New Brunswick Custody and Access Schedules
You can create your own custody and access schedule (on your own or with the other parent) or you can work with an attorney or legal professional and have them create it. If you don't want to pay the high cost of an attorney, and want to easily make your own schedule, you can use the Custody X Change software.
Custody X Change is software that creates custody schedules, calendars, and professional parenting plan documents.
In New Brunswick, custody means having care and control of a child, including making major decisions for the child.
When parents divorce or separate, they need to figure out how to handle custody by making a plan for how they will continue to care for and provide for their children when they are no longer together.
An important part of the custody plan is a schedule that shows when the child will spend time with each parent. This schedule is commonly called a custody and access schedule, or a parenting time schedule.
As you create a schedule that allocates the child's time with each parent, you want to be sure to follow the guidelines and rules of New Brunswick. Here is some information to help you do that.
The Public Legal Education and Information Service of New Brunswick has published some information about family law and custody and access that is very helpful for parents involved in a custody situation.
For parents who are making a custody schedule, this booklet has some helpful advice for figuring out custody and access and having your schedule accepted by the court. The information on this page is from their booklet.
It is always better to have things in writing, no matter how well you think you may be able to get along, than to make a verbal agreement.
After a divorce or separation, you must make decisions about custody and access and you want these decisions to be recognized and accepted by the court.
If you make a custody and access schedule or plan and the court accepts it, then you have help enforcing the plan if necessary.
When parents have a spoken agreement or just handle things as they come up, they may run into problems later and the court may not be able to help.
Whenever possible, parents are encouraged to cooperate and make a schedule that everyone supports. In these situations, you simply submit your schedule and custody plan to the court and it is accepted.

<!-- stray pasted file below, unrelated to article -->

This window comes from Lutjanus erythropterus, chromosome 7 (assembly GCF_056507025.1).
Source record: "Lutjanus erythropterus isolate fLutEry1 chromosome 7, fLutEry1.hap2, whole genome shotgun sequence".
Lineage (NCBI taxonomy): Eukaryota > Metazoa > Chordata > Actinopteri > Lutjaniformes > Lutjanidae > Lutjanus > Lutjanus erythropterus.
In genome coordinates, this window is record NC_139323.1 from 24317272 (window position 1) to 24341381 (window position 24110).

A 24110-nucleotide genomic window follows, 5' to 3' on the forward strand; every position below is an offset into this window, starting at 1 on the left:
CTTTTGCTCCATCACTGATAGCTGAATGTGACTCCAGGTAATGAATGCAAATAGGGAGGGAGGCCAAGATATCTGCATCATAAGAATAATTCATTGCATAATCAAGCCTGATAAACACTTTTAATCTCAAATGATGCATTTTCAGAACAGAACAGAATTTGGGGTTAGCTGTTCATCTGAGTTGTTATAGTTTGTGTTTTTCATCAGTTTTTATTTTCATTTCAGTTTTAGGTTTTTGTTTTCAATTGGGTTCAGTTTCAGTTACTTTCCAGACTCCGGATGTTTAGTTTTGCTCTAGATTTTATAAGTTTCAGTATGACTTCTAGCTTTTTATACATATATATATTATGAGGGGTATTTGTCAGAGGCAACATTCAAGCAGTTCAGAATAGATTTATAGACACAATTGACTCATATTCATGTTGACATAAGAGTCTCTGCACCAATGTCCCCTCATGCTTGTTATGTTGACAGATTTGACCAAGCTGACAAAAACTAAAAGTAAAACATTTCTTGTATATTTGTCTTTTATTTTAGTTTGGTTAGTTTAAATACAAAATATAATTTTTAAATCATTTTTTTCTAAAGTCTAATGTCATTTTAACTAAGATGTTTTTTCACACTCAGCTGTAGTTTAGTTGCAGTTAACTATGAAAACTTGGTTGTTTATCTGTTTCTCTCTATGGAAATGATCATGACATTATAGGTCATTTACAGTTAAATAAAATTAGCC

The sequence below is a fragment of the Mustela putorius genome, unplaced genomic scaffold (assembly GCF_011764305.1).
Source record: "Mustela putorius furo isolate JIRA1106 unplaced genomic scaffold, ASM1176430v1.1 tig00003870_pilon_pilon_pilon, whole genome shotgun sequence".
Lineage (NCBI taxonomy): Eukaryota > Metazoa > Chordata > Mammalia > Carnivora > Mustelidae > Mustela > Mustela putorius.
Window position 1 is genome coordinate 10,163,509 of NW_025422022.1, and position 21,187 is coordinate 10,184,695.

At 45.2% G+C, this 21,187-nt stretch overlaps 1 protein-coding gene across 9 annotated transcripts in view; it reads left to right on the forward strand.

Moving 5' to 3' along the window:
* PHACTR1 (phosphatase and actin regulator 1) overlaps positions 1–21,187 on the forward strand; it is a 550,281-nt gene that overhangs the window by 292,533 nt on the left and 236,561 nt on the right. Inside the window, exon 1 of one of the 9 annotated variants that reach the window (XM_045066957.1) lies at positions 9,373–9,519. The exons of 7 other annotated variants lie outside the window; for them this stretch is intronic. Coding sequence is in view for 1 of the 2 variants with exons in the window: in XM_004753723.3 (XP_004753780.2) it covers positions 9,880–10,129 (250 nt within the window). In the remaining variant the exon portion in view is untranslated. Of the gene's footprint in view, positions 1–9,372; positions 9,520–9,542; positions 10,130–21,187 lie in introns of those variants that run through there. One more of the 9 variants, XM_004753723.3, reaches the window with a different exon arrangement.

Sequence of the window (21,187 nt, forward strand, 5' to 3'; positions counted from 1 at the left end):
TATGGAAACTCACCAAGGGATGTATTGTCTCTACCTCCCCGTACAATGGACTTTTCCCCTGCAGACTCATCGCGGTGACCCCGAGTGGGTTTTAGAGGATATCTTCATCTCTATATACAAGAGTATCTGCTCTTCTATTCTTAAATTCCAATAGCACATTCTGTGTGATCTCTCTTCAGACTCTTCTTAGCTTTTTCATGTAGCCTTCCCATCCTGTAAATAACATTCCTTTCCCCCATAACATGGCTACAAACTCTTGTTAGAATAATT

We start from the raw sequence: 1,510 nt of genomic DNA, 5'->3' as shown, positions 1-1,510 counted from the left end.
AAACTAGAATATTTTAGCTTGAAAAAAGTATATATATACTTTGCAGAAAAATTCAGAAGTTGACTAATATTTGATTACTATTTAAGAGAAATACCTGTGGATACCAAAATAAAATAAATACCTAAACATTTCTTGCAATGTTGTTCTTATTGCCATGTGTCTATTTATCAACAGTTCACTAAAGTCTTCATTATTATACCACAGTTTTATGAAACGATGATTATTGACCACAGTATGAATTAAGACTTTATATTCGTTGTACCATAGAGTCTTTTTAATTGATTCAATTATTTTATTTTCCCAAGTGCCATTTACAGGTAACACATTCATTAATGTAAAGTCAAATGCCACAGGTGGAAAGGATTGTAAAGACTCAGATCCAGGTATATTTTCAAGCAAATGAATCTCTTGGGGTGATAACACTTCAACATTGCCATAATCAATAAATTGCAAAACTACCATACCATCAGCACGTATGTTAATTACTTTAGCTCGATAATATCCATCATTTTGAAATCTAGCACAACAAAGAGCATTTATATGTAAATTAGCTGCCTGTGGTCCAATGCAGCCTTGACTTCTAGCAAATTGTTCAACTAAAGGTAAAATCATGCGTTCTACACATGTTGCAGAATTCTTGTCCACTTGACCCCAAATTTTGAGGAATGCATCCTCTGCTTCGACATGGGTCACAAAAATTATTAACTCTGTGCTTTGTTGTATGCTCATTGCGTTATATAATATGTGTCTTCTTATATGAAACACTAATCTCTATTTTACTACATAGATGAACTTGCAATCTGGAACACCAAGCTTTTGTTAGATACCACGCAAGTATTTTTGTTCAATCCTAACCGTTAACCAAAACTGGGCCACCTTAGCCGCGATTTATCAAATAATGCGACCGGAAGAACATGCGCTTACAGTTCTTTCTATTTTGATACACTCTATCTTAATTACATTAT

When you have disagreements or conflicts over their schedule, you can seek out mediation or other counseling services to help you.
If mediation isn't a possibility or it doesn't work, you can appeal to the court and a judge will determine the custody and access schedule. Usually, both of you will have a chance to present a proposed schedule to the judge, and the judge will decide what is best for the child.
Your custody and access schedule must focus on what is best for your child and fulfill the needs of your child. Some factors that the court will consider, that you should also consider when making your schedule, are:
- The mental, emotional, and physical health needs of the child
- The effect a disruption would have on the child
- The love, affection, and ties between the child and the parent
- The plans each parent has to care for the child
- The stability of each parent's home
- The child's culture or religion
- The views and preferences of the child (depending on the age and maturity of the child)
As you can see, these factors could influence how you decide your custody and access arrangements. You should also think about all of the aspects of your child's life and create your schedule so that your child can continue to be involved in activities he/she enjoys and spend time with friends and family.
In New Brunswick, you can have a sole, joint, or split custody arrangement.
- In a sole custody arrangement, the child spends at least 60% of the time living with one parent and that parent has all authority to make decisions for the child.
- In a joint custody arrangement, both parents are involved in raising the child, and the child spends time living with both parents (if each parent has at least 40% of the time with the child, then the parents have joint physical custody or shared custody).
- In a split custody arrangement, (these are less common), each parent has sole custody of one or more of the children.
A parent who does not have custody of the children is given access, or visitation rights.
Generally, the court views it in the best interest of the child to have maximum time with both parents. This means that regardless of the type of custody arrangements you have, you need to make a custody and access schedule that gives both parents significant time with the children.
Most custody and access schedules contain the following:
- A residential schedule that shows which parent has the child during the week and on the weekends
- A holiday schedule that shows which parent has the child during holidays and other special occasions
- A special events schedule that shows which parent has the child during school breaks, vacations, birthdays, and other special events
- Rules and provisions about how to implement the schedule and make it work (some common rules include deciding about transportation, having a process for making changes to the schedule, having a process for giving the other parent information when traveling with the children, etc.)
If you include all of the above information and follow the New Brunswick guidelines, you will be in a good position to have the court accept your schedule and custody plan.
If you also focus your schedule on the needs of your child and try to create a plan that works for everyone involved, you will have a successful custody and access schedule that everyone can enjoy.
The top ten cities in New Brunswick (by population, Statistics Canada) are: Saint John, Moncton, Fredericton, Dieppe, Miramichi, Riverview, Edmundston, Quispamsis, Bathurst, Rothesay.